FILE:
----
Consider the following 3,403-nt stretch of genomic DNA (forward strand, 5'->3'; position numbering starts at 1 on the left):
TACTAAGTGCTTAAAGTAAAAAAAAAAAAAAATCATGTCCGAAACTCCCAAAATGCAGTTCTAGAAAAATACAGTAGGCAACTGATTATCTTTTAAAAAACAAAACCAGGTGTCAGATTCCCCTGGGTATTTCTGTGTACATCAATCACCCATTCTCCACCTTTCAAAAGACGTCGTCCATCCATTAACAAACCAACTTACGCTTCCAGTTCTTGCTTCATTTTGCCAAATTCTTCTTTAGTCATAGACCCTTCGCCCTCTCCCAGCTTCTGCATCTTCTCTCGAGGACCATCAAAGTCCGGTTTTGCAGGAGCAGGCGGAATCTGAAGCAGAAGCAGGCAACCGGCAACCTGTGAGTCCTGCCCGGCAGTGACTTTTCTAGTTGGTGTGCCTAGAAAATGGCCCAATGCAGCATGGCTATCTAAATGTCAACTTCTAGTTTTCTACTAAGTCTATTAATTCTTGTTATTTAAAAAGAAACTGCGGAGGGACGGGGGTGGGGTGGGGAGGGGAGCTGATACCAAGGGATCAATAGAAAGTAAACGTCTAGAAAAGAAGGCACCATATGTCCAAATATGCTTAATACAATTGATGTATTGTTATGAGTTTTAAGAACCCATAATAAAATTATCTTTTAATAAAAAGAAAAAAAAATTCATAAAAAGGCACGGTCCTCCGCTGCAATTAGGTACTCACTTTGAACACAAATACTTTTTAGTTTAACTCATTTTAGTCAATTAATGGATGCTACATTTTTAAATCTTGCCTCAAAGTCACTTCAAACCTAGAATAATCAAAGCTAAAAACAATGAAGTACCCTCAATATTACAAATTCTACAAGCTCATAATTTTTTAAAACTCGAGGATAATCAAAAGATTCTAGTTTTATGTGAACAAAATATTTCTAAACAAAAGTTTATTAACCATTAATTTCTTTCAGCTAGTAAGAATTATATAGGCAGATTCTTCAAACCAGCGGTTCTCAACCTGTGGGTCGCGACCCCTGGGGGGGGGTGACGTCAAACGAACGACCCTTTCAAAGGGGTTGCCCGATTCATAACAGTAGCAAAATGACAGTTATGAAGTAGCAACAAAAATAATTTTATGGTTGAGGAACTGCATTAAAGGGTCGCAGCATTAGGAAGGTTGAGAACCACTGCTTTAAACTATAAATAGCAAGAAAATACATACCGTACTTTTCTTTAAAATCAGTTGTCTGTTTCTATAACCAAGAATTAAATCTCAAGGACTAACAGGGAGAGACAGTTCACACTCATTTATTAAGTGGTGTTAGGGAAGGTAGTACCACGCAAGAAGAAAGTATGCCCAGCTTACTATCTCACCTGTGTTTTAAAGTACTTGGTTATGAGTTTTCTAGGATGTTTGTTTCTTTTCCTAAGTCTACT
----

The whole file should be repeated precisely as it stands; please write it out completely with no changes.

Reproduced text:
Consider the following 3,403-nt stretch of genomic DNA (forward strand, 5'->3'; position numbering starts at 1 on the left):
TACTAAGTGCTTAAAGTAAAAAAAAAAAAAAATCATGTCCGAAACTCCCAAAATGCAGTTCTAGAAAAATACAGTAGGCAACTGATTATCTTTTAAAAAACAAAACCAGGTGTCAGATTCCCCTGGGTATTTCTGTGTACATCAATCACCCATTCTCCACCTTTCAAAAGACGTCGTCCATCCATTAACAAACCAACTTACGCTTCCAGTTCTTGCTTCATTTTGCCAAATTCTTCTTTAGTCATAGACCCTTCGCCCTCTCCCAGCTTCTGCATCTTCTCTCGAGGACCATCAAAGTCCGGTTTTGCAGGAGCAGGCGGAATCTGAAGCAGAAGCAGGCAACCGGCAACCTGTGAGTCCTGCCCGGCAGTGACTTTTCTAGTTGGTGTGCCTAGAAAATGGCCCAATGCAGCATGGCTATCTAAATGTCAACTTCTAGTTTTCTACTAAGTCTATTAATTCTTGTTATTTAAAAAGAAACTGCGGAGGGACGGGGGTGGGGTGGGGAGGGGAGCTGATACCAAGGGATCAATAGAAAGTAAACGTCTAGAAAAGAAGGCACCATATGTCCAAATATGCTTAATACAATTGATGTATTGTTATGAGTTTTAAGAACCCATAATAAAATTATCTTTTAATAAAAAGAAAAAAAAATTCATAAAAAGGCACGGTCCTCCGCTGCAATTAGGTACTCACTTTGAACACAAATACTTTTTAGTTTAACTCATTTTAGTCAATTAATGGATGCTACATTTTTAAATCTTGCCTCAAAGTCACTTCAAACCTAGAATAATCAAAGCTAAAAACAATGAAGTACCCTCAATATTACAAATTCTACAAGCTCATAATTTTTTAAAACTCGAGGATAATCAAAAGATTCTAGTTTTATGTGAACAAAATATTTCTAAACAAAAGTTTATTAACCATTAATTTCTTTCAGCTAGTAAGAATTATATAGGCAGATTCTTCAAACCAGCGGTTCTCAACCTGTGGGTCGCGACCCCTGGGGGGGGGTGACGTCAAACGAACGACCCTTTCAAAGGGGTTGCCCGATTCATAACAGTAGCAAAATGACAGTTATGAAGTAGCAACAAAAATAATTTTATGGTTGAGGAACTGCATTAAAGGGTCGCAGCATTAGGAAGGTTGAGAACCACTGCTTTAAACTATAAATAGCAAGAAAATACATACCGTACTTTTCTTTAAAATCAGTTGTCTGTTTCTATAACCAAGAATTAAATCTCAAGGACTAACAGGGAGAGACAGTTCACACTCATTTATTAAGTGGTGTTAGGGAAGGTAGTACCACGCAAGAAGAAAGTATGCCCAGCTTACTATCTCACCTGTGTTTTAAAGTACTTGGTTATGAGTTTTCTAGGATGTTTGTTTCTTTTCCTAAGTCTACT